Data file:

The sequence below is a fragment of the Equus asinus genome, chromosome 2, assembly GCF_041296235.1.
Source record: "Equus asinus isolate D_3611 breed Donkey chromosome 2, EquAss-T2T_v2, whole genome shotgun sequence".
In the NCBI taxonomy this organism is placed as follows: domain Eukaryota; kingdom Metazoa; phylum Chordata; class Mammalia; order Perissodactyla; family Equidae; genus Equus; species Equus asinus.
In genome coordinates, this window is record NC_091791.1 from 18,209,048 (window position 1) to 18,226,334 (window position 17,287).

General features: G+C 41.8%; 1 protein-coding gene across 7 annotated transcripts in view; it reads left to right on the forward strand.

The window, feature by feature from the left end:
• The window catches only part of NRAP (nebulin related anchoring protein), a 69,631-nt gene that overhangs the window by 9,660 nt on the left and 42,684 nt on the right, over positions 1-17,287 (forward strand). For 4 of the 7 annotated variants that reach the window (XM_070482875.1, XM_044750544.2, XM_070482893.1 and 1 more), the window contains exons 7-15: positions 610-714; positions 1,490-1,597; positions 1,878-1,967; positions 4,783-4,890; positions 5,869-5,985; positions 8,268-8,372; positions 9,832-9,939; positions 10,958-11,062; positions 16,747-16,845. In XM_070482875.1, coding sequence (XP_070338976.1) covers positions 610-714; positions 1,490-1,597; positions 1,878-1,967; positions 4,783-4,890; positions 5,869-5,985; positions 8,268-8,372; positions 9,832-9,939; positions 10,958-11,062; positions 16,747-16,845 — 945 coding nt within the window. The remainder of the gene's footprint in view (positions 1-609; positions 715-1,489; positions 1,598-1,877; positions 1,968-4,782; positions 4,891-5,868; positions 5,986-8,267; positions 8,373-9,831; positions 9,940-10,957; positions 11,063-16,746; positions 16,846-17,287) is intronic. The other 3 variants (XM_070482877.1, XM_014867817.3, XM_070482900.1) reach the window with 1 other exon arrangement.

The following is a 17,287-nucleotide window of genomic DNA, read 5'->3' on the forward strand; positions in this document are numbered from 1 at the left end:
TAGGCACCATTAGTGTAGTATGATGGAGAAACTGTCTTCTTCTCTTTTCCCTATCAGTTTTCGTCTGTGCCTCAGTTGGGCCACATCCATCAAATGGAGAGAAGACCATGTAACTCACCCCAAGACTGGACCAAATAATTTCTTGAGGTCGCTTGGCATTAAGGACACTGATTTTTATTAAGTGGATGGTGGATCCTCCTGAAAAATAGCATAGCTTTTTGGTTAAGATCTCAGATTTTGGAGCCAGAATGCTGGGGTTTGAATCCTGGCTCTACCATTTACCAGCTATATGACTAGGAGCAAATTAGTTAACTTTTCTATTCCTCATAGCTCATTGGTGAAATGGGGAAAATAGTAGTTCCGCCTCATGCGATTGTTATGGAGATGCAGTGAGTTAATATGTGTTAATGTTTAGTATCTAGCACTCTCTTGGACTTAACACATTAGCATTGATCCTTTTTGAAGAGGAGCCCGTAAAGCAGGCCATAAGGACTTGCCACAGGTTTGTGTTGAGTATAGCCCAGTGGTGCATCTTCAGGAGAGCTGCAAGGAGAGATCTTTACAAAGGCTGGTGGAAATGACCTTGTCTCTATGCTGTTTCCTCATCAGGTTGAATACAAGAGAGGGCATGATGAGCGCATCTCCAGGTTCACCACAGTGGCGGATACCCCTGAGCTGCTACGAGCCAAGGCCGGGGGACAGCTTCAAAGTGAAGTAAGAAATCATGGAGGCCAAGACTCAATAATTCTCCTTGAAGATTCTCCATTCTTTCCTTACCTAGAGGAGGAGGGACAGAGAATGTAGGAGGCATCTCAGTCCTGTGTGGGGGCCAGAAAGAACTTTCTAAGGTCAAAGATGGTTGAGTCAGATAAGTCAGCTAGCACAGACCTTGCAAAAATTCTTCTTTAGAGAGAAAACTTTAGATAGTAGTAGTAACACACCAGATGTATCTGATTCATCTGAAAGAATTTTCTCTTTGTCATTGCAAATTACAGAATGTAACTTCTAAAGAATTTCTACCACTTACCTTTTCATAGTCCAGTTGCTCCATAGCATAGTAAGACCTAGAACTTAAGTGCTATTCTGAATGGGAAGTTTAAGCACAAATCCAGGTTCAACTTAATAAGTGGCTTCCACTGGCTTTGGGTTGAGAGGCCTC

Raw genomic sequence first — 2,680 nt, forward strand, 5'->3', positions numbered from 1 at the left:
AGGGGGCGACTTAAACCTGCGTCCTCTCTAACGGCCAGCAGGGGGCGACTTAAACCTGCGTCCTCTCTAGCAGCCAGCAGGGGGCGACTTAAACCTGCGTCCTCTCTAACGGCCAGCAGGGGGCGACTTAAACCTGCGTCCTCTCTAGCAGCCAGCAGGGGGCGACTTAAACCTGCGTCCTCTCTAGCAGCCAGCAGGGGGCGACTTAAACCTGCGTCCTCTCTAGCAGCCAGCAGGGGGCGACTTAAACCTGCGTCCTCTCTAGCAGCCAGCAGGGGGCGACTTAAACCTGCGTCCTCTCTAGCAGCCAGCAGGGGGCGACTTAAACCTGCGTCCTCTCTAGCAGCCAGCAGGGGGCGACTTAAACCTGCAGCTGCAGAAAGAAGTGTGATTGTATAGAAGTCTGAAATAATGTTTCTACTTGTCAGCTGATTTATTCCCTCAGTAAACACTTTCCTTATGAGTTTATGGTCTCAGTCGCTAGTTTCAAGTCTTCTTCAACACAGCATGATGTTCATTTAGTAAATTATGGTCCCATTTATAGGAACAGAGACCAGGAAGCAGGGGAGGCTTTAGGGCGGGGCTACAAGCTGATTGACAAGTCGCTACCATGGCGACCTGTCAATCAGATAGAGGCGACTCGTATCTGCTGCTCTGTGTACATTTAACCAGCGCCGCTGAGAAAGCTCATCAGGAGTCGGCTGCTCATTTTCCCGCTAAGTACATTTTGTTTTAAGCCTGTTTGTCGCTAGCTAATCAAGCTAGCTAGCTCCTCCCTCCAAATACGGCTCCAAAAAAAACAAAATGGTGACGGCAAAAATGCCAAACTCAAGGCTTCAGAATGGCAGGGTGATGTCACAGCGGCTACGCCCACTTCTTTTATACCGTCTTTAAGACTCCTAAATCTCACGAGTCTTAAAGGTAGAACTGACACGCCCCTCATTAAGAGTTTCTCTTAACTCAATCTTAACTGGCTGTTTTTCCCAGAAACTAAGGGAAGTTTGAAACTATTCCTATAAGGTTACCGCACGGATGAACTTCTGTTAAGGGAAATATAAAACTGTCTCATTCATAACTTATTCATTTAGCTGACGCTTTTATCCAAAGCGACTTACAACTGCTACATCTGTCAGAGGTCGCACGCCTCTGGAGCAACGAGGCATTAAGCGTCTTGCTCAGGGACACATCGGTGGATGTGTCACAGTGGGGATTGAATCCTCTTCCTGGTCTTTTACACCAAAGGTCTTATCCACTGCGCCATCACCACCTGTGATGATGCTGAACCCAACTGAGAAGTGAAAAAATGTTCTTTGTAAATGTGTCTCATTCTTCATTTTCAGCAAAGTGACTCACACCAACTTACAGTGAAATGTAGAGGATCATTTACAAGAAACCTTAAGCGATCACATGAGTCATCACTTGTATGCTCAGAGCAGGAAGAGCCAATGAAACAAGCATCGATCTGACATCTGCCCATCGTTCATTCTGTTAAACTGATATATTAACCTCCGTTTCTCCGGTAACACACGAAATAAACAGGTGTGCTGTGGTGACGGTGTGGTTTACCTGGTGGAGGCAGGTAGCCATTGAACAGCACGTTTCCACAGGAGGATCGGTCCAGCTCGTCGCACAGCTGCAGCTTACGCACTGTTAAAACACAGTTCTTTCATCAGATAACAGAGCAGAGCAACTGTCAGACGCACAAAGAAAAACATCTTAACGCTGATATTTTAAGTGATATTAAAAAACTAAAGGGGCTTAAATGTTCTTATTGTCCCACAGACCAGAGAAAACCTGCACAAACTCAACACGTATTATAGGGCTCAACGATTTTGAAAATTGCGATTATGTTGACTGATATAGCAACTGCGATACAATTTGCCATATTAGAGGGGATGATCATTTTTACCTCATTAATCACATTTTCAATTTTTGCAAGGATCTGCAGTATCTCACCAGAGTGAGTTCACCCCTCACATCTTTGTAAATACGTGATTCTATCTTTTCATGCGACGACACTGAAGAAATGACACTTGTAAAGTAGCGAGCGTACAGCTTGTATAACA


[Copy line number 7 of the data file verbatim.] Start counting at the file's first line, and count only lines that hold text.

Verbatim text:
• The window catches only part of NRAP (nebulin related anchoring protein), a 69,631-nt gene that overhangs the window by 9,660 nt on the left and 42,684 nt on the right, over positions 1-17,287 (forward strand). For 4 of the 7 annotated variants that reach the window (XM_070482875.1, XM_044750544.2, XM_070482893.1 and 1 more), the window contains exons 7-15: positions 610-714; positions 1,490-1,597; positions 1,878-1,967; positions 4,783-4,890; positions 5,869-5,985; positions 8,268-8,372; positions 9,832-9,939; positions 10,958-11,062; positions 16,747-16,845. In XM_070482875.1, coding sequence (XP_070338976.1) covers positions 610-714; positions 1,490-1,597; positions 1,878-1,967; positions 4,783-4,890; positions 5,869-5,985; positions 8,268-8,372; positions 9,832-9,939; positions 10,958-11,062; positions 16,747-16,845 — 945 coding nt within the window. The remainder of the gene's footprint in view (positions 1-609; positions 715-1,489; positions 1,598-1,877; positions 1,968-4,782; positions 4,891-5,868; positions 5,986-8,267; positions 8,373-9,831; positions 9,940-10,957; positions 11,063-16,746; positions 16,846-17,287) is intronic. The other 3 variants (XM_070482877.1, XM_014867817.3, XM_070482900.1) reach the window with 1 other exon arrangement.